I’m so glad that I was able to take what I have learned through this course and apply it to a final make that I feel really made an impact. Near the beginning of this semester, we were all asked to come up with inquiry questions that we would think about throughout the semester. I had some questions based on my “wobbling” moments as a teacher. One of my questions was how can I effectively handle the children in the class that act out more while also still making sure the rest of the children are still getting enough attention from me and getting the most out of the day’s lesson? I also had questions about how I could improve keeping the children in my class engaged.
Throughout a lot of reflection during this semester I came to realize that I was expecting too much of my energetic bunch of toddlers (2 & 3-year-old to be exact). I would have children act out during learning activities because they were not engaged. Little learners like my group need to move around a lot and they need to be interested in what they are doing. Therefore, my final make was to have my class make sensory bottles. I chose to do this for a couple of different reasons.
The first reason was because I wanted this project to be something that could come in handy for the future. For example, now when they are feeling ancy during an activity/feel the urge to move a little or need an opportunity to calm themselves down they can use their very own sensory bottle that they created themselves. Another reason I thought this would be a good project was because it incorporated STEM at a very early age. Our sensory bottles were “lava bottles” which taught them about science and how to make/engineer something themselves. I also knew this would be an interest-driven activity. I knew my group would love a learning experience where they could be hands-on & move around. I also made sure they all got to choose their own color that they wanted for their sensory/lava bottle. I invited parents to come be a part of the project as well. We made them near the end of the day during pick up time so that parents could see what their child was making. The children were so proud to show their parents what they made themselves.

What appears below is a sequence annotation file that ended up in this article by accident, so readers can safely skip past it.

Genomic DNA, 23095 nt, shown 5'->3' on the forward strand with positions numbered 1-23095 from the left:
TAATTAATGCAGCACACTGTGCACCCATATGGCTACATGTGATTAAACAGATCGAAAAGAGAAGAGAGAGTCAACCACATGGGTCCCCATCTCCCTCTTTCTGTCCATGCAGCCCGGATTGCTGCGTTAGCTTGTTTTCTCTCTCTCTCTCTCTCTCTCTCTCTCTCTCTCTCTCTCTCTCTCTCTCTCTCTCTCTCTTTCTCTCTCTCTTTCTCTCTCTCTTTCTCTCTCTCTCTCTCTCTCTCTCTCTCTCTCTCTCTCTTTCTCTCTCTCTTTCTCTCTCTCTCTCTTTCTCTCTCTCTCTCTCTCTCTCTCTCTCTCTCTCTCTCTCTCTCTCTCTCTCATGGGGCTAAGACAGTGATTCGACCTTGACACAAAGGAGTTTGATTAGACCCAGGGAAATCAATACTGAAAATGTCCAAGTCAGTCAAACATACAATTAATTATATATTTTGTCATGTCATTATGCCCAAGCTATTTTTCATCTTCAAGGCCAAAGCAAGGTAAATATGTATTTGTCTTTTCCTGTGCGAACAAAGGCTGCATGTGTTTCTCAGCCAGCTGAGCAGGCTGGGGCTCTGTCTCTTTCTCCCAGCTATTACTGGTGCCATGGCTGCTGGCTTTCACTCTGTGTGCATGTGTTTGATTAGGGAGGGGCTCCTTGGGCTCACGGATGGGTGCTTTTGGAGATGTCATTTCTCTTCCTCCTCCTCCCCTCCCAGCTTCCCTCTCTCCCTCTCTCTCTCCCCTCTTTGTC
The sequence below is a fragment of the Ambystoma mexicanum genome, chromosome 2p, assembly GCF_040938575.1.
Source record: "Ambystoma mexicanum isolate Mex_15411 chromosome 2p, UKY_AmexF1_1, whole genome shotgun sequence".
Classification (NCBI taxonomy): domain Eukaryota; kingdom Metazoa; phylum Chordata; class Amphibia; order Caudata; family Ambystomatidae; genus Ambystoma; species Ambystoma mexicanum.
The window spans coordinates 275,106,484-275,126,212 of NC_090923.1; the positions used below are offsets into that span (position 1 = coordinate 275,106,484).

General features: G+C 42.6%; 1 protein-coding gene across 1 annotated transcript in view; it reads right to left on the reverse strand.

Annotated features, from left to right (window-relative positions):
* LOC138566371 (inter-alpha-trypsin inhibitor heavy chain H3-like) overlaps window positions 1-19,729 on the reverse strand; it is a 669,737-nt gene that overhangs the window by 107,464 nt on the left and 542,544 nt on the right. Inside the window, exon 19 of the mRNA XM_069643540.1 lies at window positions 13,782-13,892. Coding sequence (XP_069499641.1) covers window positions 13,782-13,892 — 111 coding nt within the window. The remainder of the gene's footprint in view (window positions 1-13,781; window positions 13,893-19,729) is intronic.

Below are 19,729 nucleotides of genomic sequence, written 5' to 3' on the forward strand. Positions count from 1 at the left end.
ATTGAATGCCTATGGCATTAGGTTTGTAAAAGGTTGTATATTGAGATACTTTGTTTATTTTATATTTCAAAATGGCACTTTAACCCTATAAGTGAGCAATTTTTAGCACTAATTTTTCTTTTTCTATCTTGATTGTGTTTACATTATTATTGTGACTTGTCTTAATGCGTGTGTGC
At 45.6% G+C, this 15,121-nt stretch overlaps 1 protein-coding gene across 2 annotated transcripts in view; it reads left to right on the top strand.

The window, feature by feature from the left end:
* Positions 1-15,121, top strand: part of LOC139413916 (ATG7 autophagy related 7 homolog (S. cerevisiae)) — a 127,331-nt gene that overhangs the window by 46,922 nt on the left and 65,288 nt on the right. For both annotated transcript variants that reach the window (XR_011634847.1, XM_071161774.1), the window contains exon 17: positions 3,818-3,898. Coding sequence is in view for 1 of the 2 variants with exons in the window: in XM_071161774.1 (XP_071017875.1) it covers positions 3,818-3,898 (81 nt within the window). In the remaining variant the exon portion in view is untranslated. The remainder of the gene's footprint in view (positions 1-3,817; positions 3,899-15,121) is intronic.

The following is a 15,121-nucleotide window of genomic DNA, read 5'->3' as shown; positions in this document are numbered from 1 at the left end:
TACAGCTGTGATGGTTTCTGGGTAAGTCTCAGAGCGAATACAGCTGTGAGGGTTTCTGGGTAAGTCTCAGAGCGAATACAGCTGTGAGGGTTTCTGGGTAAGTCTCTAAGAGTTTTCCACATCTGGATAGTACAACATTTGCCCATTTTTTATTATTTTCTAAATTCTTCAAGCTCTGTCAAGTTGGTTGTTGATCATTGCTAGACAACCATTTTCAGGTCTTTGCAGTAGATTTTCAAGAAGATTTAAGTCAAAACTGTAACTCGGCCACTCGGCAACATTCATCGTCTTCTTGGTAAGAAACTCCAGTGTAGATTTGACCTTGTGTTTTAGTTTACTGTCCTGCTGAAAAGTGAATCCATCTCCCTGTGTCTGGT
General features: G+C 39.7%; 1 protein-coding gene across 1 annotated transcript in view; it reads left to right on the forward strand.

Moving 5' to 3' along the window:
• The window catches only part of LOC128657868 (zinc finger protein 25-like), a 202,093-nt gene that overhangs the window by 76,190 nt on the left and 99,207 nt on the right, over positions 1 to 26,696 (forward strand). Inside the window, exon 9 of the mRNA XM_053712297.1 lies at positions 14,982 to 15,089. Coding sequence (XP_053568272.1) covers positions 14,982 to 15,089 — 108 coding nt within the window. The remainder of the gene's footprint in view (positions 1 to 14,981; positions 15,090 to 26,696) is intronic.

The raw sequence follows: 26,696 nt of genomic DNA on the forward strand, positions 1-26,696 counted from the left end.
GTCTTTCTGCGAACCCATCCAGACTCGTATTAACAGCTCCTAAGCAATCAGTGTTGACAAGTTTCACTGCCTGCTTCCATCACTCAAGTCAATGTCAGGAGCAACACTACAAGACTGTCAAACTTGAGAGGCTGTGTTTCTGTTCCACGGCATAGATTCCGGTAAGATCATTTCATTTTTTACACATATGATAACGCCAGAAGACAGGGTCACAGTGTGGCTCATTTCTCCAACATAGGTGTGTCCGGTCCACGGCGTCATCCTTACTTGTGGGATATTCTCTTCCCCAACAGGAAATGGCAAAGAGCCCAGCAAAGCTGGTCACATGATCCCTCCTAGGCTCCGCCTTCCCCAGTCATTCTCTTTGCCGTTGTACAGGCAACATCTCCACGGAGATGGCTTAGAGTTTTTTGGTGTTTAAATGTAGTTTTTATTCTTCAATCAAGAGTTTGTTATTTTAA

I’ve been using the sensory bottles during circle time to keep them engaged. For example, I will often tell them that if we can make it through a story without disruptions or if we can finish reviewing our shapes that they will get to use the sensory bottles at circle time. I feel it has really helped to keep them engaged. It’s also made me realize that I want to incorporate even more stem/sensory learning activities in future lesson plans.
Interest-driven: Children were able to move around freely during the project and were able to choose how they wanted their own sensory bottle to look which encouraged individuality by valuing each of their interests
Production Centered: Children made their sensory bottles on their own which helped them to learn new skills and made for a meaningful learning experience. This also gave them the opportunity to feel happy & proud that they created something independently.
Peer-supported: Children made different comments & observations while watching their friends create their sensory bottles
Shared Purpose: Children worked all together during the project but then were also able to use the sensory bottles they made in group activities.
Academically Orientated: Children were exposed to science & engineering through the creation of their sensory bottles
Openly Networked: Invite extended to parents to connect school & learning. I also hoped it would encourage parents to do a fun stem/sensory activity at home with their child.